Which lowers us to the worst of the worst factors at play in Malaysia and Mexico and other third world countries where, as Asiana Airlines proved last summer, a “competent and qualified” cockpit crew could fly a perfectly good 777 into a sea wall. That is, culture.
Certainly, the Ethiopia Airlines copilot who recently commandeered his own 767 and nearly ran it out of fuel over Central Europe was, according to Ethiopia Air and their aeronautics regulators, “highly qualified” like the Asiana crew.
In a country like Malaysia where no heads roll when passports are not checked against databases of security risks, stolen documents, and worldwide watch lists, when key flight data may or may not be recorded, monitored or maintained (all that data, by the way, is key to modern jet safety and maintenance), when convention and tradition–essentially culture–mandates that power relationships (and likely, money) transcend the first world strictures of duty, common sense and personal responsibility–what does anyone think could–and did, and will–happen?
The only reason this list of failures–which barely scratches the surfaces of things that didn’t happen, causing the disaster that did–is a surprise to the flying public is because of a twofold consumer bias: price, and marketing. A 777 in the paint job of Malaysia Air looks as impressive as a 777 in United Airlines paint, and they both have a $250 million dollar price tag. But that’s where the similarity ends–technical capability, maintenance standards, government regulatory oversight, budget, manpower and culture run the gamut–and there is a bottom end upon which the airline passenger who goes by appearances gambles everything.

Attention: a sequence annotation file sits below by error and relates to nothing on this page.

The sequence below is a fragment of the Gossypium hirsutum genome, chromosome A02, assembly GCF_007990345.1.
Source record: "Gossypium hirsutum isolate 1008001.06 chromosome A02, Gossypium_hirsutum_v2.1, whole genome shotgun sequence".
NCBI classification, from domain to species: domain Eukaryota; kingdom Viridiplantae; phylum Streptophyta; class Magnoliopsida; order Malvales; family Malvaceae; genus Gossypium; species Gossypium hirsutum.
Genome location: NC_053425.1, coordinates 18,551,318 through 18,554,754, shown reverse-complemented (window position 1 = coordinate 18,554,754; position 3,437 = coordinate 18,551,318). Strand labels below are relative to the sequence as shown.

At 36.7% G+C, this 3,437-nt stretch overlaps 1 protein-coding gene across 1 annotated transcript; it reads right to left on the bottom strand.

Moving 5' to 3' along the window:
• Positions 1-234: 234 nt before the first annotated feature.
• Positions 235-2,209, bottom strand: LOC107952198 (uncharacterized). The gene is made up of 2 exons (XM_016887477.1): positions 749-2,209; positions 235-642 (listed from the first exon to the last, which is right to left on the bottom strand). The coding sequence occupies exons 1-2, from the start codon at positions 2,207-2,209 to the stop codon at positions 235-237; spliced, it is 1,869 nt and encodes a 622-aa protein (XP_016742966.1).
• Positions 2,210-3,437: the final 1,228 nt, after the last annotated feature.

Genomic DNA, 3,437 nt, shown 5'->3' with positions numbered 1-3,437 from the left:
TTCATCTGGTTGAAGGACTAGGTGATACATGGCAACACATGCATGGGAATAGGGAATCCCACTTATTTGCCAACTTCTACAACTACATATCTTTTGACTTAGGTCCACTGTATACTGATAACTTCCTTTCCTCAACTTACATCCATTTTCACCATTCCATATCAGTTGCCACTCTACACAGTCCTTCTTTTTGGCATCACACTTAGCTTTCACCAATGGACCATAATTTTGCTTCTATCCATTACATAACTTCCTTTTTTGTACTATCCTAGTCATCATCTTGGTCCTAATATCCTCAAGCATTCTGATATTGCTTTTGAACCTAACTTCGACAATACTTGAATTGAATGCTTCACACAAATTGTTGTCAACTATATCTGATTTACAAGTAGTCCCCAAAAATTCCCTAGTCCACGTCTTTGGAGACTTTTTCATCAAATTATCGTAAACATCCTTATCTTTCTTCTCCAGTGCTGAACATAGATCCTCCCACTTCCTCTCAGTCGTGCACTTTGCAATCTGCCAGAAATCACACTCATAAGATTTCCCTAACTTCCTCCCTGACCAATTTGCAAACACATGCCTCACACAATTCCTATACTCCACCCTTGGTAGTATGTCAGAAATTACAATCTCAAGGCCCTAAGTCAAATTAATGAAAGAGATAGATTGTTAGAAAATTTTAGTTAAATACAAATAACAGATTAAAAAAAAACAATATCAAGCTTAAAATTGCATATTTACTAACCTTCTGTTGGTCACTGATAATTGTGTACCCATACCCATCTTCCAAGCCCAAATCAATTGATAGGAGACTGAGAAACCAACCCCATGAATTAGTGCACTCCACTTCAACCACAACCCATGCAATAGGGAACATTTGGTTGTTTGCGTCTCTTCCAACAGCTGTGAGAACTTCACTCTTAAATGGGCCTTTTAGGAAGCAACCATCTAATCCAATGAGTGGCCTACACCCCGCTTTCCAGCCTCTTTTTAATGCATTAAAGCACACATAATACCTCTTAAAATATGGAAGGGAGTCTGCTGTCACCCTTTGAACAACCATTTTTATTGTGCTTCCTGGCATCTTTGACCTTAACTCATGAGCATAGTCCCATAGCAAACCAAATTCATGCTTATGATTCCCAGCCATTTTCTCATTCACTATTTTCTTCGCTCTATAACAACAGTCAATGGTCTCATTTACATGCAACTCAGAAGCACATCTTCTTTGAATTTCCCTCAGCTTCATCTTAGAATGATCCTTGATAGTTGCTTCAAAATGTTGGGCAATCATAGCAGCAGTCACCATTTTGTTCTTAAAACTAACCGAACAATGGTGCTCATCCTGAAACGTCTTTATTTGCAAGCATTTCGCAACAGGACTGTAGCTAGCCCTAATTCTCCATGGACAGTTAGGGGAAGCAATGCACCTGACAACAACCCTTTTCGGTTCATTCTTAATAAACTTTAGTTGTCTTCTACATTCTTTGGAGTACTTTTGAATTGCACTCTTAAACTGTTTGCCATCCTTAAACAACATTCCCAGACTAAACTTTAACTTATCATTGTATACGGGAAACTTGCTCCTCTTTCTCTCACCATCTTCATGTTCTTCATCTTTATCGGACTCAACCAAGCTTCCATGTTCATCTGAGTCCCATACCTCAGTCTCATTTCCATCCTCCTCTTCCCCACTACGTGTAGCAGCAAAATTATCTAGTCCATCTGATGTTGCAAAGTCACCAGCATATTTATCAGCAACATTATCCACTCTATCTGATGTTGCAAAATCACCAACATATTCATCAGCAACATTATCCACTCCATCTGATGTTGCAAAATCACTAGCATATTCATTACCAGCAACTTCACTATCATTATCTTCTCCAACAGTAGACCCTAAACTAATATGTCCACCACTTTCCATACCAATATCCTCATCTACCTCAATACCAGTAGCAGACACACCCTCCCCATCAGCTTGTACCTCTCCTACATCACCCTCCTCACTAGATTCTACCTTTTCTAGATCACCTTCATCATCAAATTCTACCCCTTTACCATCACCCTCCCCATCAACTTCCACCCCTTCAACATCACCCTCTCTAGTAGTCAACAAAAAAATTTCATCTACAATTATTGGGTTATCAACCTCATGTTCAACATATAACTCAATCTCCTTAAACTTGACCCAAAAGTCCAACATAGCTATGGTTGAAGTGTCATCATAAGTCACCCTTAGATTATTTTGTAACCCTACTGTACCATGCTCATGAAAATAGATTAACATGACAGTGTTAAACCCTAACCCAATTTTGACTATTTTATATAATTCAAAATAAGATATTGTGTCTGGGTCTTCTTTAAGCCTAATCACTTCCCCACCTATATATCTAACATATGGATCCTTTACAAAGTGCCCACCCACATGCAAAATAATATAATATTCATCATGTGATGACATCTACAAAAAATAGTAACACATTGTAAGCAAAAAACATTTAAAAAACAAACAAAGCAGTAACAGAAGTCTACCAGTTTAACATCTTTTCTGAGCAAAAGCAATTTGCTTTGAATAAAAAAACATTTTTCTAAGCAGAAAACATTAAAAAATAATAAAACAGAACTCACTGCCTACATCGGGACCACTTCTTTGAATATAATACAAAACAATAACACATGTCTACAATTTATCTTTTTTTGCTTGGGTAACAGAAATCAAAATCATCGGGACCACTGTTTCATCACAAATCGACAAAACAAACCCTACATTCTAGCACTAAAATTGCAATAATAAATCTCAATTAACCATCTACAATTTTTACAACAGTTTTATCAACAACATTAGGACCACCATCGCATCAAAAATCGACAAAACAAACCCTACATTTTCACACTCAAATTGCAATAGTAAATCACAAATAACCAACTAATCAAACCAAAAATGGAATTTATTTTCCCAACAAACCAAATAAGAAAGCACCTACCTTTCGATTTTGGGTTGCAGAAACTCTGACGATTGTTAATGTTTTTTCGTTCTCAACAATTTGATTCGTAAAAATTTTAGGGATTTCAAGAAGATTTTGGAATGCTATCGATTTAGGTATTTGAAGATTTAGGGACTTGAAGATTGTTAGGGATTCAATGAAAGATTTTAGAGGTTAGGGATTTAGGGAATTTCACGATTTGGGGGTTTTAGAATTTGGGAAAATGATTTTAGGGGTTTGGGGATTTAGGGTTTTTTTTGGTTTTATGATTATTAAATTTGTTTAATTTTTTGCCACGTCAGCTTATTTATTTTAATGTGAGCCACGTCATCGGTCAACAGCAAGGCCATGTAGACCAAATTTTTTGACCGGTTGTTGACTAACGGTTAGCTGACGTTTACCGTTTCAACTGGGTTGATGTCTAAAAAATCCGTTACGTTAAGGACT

Consider the billion dollar cruise industry, where it’s common to register a half-billion dollar ocean liner in the country with the least competent (read: least costly/interfering) regulatory capability, like Liberia, the Bahamas, or Panama. And when a mega-ship’s engines fail in cruise, or the steering quits, or a fire disables the electrical system, or the incompetent captain runs the ship aground showing off, we get a thousand personal anecdotes, cell phone pics, YouTube videos and talk show interviews from those who survived the incompetence, decrying what didn’t happen that should have prevented what atrocity actually did.
How does that regulatory, cultural and operating failure play out at 35,000 feet and 500mph? Ask the passengers of Malaysia 370 about the end result–if you can find them. Because in their case, all of the above things that should have protected them did not.
The bigger mystery in the Malaysia 370 disappearance isn’t what happened, or even what failed to happen which caused the loss of 200+ lives. Rather, it’s that people are actually surprised that it did.
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This entry was posted on March 15, 2014 at 12:21 am and is filed under airline, airline industry, airline pilot blog, cruise ship, fear of flying, flight crew, jet, Malaysian Air 370, security with tags Boeing 777 missing, Malaysian Airlines 370, missing Malaysian Airlines flight. You can follow any responses to this entry through the RSS 2.0 feed. You can leave a response, or trackback from your own site.